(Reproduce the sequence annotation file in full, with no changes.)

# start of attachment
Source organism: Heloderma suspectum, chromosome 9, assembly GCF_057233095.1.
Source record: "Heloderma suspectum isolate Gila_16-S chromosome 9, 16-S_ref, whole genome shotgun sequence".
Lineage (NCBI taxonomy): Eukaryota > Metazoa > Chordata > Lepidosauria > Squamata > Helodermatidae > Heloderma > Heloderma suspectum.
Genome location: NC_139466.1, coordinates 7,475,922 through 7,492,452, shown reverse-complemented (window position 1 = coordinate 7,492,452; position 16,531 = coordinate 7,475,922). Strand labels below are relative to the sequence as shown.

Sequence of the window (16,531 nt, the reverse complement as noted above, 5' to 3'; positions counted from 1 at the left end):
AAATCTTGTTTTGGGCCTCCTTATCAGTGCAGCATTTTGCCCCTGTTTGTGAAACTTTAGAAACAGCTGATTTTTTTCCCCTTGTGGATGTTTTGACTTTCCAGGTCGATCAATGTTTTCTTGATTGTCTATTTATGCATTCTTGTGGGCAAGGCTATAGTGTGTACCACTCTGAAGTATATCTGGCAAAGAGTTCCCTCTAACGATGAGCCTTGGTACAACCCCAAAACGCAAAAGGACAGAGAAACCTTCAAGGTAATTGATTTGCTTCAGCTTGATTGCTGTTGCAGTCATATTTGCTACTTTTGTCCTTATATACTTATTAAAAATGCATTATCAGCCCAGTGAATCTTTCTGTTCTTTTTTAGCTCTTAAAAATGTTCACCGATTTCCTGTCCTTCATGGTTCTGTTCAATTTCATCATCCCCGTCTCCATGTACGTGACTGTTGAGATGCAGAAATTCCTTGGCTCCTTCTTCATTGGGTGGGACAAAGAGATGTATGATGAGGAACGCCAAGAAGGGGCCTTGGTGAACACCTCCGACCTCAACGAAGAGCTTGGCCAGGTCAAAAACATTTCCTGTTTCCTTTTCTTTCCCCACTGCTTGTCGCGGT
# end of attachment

Source organism: Heloderma suspectum, chromosome 9, assembly GCF_057233095.1.
Source record: "Heloderma suspectum isolate Gila_16-S chromosome 9, 16-S_ref, whole genome shotgun sequence".
Lineage (NCBI taxonomy): Eukaryota > Metazoa > Chordata > Lepidosauria > Squamata > Helodermatidae > Heloderma > Heloderma suspectum.
Genome location: NC_139466.1, coordinates 7,475,922 through 7,492,452, shown reverse-complemented (window position 1 = coordinate 7,492,452; position 16,531 = coordinate 7,475,922). Strand labels below are relative to the sequence as shown.

Sequence of the window (16,531 nt, the reverse complement as noted above, 5' to 3'; positions counted from 1 at the left end):
AAATCTTGTTTTGGGCCTCCTTATCAGTGCAGCATTTTGCCCCTGTTTGTGAAACTTTAGAAACAGCTGATTTTTTTCCCCTTGTGGATGTTTTGACTTTCCAGGTCGATCAATGTTTTCTTGATTGTCTATTTATGCATTCTTGTGGGCAAGGCTATAGTGTGTACCACTCTGAAGTATATCTGGCAAAGAGTTCCCTCTAACGATGAGCCTTGGTACAACCCCAAAACGCAAAAGGACAGAGAAACCTTCAAGGTAATTGATTTGCTTCAGCTTGATTGCTGTTGCAGTCATATTTGCTACTTTTGTCCTTATATACTTATTAAAAATGCATTATCAGCCCAGTGAATCTTTCTGTTCTTTTTTAGCTCTTAAAAATGTTCACCGATTTCCTGTCCTTCATGGTTCTGTTCAATTTCATCATCCCCGTCTCCATGTACGTGACTGTTGAGATGCAGAAATTCCTTGGCTCCTTCTTCATTGGGTGGGACAAAGAGATGTATGATGAGGAACGCCAAGAAGGGGCCTTGGTGAACACCTCCGACCTCAACGAAGAGCTTGGCCAGGTCAAAAACATTTCCTGTTTCCTTTTCTTTCCCCACTGCTTGTCGCGGT